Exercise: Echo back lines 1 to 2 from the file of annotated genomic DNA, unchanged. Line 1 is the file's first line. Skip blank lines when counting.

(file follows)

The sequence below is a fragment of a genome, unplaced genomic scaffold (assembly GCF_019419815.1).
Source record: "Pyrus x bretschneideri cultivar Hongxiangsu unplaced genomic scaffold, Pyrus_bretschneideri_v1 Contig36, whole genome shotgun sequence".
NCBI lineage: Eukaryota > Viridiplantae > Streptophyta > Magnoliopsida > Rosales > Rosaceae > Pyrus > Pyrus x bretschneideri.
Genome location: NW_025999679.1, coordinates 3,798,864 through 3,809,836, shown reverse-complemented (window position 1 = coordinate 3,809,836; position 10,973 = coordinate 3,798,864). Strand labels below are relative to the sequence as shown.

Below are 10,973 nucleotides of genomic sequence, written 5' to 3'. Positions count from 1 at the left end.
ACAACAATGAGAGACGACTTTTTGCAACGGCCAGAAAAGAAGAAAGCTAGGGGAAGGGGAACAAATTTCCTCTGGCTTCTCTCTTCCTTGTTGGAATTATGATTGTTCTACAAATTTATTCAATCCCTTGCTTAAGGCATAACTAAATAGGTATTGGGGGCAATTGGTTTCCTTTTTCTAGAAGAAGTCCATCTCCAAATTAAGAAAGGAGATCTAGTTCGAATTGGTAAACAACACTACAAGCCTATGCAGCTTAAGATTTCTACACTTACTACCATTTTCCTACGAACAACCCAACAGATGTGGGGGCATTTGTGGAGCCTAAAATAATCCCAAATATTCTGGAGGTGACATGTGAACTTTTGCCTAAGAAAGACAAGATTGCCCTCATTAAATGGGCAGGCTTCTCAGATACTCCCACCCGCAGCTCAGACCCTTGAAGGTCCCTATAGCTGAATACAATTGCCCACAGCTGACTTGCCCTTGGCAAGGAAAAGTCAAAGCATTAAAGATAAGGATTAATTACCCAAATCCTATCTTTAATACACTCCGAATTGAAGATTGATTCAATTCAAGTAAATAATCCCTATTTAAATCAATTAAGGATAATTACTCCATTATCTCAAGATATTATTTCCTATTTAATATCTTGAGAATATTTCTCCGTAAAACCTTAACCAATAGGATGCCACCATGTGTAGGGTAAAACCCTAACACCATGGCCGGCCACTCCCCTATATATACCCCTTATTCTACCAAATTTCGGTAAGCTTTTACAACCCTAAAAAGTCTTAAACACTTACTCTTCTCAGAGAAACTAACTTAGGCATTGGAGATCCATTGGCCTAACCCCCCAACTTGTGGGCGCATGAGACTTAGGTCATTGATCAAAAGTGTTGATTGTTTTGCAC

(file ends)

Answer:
The sequence below is a fragment of a genome, unplaced genomic scaffold (assembly GCF_019419815.1).
Source record: "Pyrus x bretschneideri cultivar Hongxiangsu unplaced genomic scaffold, Pyrus_bretschneideri_v1 Contig36, whole genome shotgun sequence".